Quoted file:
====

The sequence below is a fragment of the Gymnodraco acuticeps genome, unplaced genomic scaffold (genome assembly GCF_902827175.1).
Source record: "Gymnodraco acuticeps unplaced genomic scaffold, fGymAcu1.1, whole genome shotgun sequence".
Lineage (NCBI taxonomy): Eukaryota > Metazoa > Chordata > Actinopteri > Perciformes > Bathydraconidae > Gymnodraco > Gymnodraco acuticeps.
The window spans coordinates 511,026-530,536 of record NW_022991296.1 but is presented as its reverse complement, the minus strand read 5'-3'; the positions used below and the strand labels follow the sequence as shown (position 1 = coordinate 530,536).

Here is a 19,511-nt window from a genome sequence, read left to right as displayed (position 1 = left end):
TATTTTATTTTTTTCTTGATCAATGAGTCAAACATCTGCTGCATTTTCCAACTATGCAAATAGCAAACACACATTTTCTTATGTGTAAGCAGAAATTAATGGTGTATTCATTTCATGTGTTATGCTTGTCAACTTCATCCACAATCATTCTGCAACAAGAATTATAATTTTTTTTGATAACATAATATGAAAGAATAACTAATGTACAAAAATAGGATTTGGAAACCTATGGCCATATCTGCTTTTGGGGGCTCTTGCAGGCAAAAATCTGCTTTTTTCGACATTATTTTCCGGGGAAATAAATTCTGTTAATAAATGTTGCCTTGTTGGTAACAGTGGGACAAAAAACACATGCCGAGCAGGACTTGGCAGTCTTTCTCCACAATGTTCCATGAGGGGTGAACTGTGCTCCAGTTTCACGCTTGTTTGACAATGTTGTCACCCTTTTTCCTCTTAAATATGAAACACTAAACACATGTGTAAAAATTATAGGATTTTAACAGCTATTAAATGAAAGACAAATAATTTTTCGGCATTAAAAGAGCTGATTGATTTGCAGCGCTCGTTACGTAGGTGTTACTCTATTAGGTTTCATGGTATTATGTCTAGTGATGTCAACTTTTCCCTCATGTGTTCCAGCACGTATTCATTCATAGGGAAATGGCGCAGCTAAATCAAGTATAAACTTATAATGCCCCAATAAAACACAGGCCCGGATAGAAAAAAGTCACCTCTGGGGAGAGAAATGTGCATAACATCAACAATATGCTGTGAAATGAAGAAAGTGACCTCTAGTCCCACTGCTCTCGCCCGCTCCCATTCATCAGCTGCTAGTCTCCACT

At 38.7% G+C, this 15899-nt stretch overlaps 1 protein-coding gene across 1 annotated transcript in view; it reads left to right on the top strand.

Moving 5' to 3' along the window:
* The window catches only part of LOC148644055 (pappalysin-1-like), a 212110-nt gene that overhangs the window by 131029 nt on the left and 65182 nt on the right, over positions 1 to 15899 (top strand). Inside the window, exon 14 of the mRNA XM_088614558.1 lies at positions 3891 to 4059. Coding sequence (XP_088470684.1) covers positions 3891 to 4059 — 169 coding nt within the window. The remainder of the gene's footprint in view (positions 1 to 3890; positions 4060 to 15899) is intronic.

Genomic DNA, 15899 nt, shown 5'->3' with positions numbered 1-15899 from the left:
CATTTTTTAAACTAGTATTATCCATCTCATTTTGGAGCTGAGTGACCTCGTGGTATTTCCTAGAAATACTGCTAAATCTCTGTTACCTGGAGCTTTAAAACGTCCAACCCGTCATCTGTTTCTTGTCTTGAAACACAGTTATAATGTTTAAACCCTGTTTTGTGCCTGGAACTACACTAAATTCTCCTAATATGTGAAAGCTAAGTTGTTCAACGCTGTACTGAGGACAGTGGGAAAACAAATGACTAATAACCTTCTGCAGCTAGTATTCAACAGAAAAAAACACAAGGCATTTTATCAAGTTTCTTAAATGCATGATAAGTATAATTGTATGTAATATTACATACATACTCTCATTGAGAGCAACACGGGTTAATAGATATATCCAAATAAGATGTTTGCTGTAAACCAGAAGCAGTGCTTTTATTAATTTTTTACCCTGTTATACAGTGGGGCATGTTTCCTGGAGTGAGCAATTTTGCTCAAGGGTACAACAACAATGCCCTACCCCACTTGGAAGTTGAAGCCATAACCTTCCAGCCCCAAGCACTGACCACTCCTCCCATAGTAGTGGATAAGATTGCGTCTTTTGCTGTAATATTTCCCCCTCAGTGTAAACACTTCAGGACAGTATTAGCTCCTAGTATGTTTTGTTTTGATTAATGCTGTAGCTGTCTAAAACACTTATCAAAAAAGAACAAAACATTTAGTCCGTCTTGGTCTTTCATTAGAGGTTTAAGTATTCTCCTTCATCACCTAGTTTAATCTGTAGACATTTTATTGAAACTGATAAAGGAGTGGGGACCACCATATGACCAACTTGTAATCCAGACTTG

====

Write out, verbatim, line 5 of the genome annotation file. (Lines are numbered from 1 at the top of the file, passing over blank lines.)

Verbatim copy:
Here is a 19,511-nt window from a genome sequence, read left to right as displayed (position 1 = left end):